And during my immersion in Knausgaard’s world I found a thread of something I am increasingly interested in these days. How we find ourselves separated off from our external reality and especially other people, caught as we are in our own particular net of ways of thinking, views, beliefs, values and all the other mix of factors – where we grew up and when, our genes, physiology, family culture, local culture, who we’ve met along the way, the minor or major traumas and triumphs or failures that have fed into our being – not only mentally but viscerally. And also what we have in common, our underlying bonds as human beings. I was taken by this passage in particular:-

“Writing a novel is setting yourself a goal and then walking there in your sleep, Lawrence Durrell had once said that was what it was like, and it was true. We have access not only to our own lives but to almost all the other lives in our cultural circle, access not only to our own memories but to the memories of the whole damn culture, for I am you and you are everyone, we come from the same and are going to the same, and on the way we hear the same on the radio, see the same on TV, read the same in the press, and within us there is the same fauna of famous people’s faces and smiles. Even if you sit in a tiny room in a tiny town hundreds of kilometres from the centre of the world and don’t meet a single soul, their hell is your hell, their heaven is your heaven, you have to burst the balloon and let everything in it spill over the sides.”

This also reminds me of Kafka’s words:

“You do not need to leave your room. Remain sitting at your table and listen. Do not even listen, simply wait, be quiet, still and solitary. The world will freely offer itself to you to be unmasked, it has no choice, it will roll in ecstasy at your feet.”

I find in writing these blog posts, but especially in the less constrained space of my journals, this kind of uncovering process going on and meditation can be like this too. This getting under the skin of things, of paying deep attention, and of patience, a kind of waiting, that leads to deeper self-understanding and through that, or in addition to that, a kind of seeing into what unites us all. And what seems to separate us, the suffering in that.

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A place for letting go of ideas

This poem really spoke to where I am in myself this morning. Thank you Karl Duffy.


File:Barrow Towpath - geograph.org.uk - 1201066.jpg

Today, like every other day, we wake up empty
and frightened.

Don’t open the door to the study
and begin reading. Take down a musical instrument.

Let the beauty we love be what we do.
There are hundreds of ways to kneel and kiss the ground.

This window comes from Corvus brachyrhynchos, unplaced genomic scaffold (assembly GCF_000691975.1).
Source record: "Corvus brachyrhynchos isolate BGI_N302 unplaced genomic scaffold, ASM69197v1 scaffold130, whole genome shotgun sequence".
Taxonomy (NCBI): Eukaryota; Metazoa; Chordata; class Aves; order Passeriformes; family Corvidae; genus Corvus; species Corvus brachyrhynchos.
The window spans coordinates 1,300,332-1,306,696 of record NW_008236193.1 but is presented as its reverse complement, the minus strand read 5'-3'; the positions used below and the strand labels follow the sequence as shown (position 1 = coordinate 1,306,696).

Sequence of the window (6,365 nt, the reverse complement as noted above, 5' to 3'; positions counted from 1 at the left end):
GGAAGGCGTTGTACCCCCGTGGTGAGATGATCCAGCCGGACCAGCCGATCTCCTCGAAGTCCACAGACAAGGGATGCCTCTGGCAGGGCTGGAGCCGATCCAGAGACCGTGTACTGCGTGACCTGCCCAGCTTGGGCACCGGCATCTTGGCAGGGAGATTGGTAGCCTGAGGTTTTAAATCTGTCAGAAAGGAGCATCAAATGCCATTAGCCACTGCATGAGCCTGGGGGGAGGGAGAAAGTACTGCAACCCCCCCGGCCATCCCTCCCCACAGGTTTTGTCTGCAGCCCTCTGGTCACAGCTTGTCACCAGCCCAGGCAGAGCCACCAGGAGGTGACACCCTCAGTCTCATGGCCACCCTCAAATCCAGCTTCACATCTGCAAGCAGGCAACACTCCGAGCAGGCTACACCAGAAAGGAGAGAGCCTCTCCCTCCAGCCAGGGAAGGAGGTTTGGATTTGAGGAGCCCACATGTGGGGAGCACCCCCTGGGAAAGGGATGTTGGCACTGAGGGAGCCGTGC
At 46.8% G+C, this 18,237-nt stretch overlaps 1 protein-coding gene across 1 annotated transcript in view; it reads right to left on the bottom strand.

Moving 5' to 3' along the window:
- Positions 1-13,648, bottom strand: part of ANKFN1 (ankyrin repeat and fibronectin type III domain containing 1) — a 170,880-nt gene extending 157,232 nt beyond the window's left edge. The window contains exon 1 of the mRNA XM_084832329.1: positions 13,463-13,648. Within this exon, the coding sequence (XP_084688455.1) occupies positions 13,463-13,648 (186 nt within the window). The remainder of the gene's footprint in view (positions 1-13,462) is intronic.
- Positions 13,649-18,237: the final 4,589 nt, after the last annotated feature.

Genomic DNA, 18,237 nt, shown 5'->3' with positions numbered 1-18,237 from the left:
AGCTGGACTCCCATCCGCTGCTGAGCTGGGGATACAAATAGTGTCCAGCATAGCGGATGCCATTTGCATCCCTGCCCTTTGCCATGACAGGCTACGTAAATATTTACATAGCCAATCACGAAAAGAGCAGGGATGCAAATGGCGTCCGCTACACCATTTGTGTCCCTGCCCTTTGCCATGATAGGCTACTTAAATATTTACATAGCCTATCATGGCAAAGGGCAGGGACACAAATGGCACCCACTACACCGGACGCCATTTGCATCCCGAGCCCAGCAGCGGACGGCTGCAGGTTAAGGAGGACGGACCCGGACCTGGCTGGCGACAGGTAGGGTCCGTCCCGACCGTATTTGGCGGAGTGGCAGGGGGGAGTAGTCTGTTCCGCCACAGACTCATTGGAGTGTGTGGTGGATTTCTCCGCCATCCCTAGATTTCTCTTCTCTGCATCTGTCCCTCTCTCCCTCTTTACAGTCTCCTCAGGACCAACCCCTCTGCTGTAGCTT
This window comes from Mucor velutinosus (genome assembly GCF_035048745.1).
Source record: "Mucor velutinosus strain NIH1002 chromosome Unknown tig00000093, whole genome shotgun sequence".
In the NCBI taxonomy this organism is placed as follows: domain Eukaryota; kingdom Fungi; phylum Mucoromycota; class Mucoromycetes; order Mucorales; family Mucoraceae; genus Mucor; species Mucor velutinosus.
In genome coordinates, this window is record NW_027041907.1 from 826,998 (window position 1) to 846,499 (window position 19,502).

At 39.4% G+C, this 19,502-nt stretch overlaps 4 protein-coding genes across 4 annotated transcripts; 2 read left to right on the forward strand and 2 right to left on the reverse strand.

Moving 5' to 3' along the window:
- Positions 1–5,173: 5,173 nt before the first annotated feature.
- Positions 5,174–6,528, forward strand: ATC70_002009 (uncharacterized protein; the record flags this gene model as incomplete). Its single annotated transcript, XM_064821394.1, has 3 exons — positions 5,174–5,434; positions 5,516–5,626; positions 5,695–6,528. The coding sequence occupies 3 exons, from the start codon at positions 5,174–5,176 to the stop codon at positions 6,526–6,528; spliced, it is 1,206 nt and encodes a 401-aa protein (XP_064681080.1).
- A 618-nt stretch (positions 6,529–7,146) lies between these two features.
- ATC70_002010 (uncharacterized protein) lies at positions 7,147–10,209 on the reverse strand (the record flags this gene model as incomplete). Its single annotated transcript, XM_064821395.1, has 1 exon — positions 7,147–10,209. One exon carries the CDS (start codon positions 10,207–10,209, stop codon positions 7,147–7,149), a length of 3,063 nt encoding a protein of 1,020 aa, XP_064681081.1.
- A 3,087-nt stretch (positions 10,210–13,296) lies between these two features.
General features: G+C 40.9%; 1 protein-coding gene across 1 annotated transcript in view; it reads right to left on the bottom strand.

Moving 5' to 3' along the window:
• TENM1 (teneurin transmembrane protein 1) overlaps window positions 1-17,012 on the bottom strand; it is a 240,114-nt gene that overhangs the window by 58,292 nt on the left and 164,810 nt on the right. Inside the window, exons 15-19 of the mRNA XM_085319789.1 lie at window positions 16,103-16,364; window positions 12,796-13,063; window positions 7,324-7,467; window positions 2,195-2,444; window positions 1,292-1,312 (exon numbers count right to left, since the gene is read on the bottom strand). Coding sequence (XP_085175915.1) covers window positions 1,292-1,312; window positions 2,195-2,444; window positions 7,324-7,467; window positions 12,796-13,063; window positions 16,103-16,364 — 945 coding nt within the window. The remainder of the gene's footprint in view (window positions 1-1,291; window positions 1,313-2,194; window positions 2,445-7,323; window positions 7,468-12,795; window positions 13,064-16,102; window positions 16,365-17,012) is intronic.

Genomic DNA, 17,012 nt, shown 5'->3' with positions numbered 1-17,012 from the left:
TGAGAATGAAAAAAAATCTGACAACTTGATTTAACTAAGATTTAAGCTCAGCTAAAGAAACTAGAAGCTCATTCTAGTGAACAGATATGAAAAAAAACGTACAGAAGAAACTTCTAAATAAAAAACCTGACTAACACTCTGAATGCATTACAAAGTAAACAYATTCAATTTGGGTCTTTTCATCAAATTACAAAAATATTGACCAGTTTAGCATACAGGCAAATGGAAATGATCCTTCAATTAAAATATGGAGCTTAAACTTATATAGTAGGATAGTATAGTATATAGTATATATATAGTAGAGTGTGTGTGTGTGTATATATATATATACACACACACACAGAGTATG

photo kevin higgins

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It’s All Good


Unlike a child tearing open a bud to make the flower come out more quickly – you need patience.

Prompted by some recent discussions with people on the mindfulness course I’ve been running, I thought I’d write something about setting aside our usual goal-oriented approach to things. We’d been talking about judging our mindfulness practice as good or bad, effective or non-effective. Then someone summed it up perfectly saying “I’ve realised there’s no such thing as bad practice”. Exactly.

So yes, with mindfulness practice, it’s all good. The distracted sessions, the bored, or daydreamy or restless or peaceful ones – they’re all of equal value. But even knowing this, we can still get taken in by those thoughts popping up in meditation of “I’m really getting somewhere now,” or “I feel so spacious and relaxed and I want to always be like this” or “This is useless, I can’t meditate, who am I kidding?”

The crucial importance of this non-judging attitude isn’t easy to take on board and at increasingly subtle levels the judging goes on and on. Just this morning as I realised my mind had strayed off into planning thoughts yet again, a little thought voiced it’s opinion – “I’m really not good at meditating, am I?” Catching my inner critic at work like this, I reminded myself that the point is just to practice. Just to get down on that cushion (or chair) and show up for it. What happens next is less important.

Even a distracted, fragmented kind of meditation is worth its salt. Through it we learn a little more about how our unruly minds work. We’re bearing with and being with our experience. We are also bringing ourselves to physical stillness and presence which in itself is a mini revolution compared to the business as usual of never-ending restless doing-ness.

My main teacher, Lama Shenpen Hookham, often speaks about how important it is to not lose heart when we meditate, when we feel that we’re not getting anywhere. That the “successful” meditator is the one who doesn’t give up, in spite of all frustration. Also, the other day listening to a talk by Jeff Foster, I was struck by his reply to the question “what is true meditation?” that it is “meditation without a goal”.

Perhaps this doesn’t sound like much fun or a bit pointless? Sometimes I ask myself that same question (and I think it’s important to continue to ask questions, in any arena of life).

So what is the point? Oh, lots of reasons why – the flashes of understanding that come sometimes when you’re least expecting it, the growing sense of groundedness and easefulness in the world and the heart opening more and more. Those are just a few but – unlike a child tearing open a bud to make the flower come out more quickly – you need patience.

When I was thinking about this a book arrived in the post entitled “The Path is the Goal”. I’ve re-written that into “Practice is the Goal”, my new slogan. It really helps me to remember that.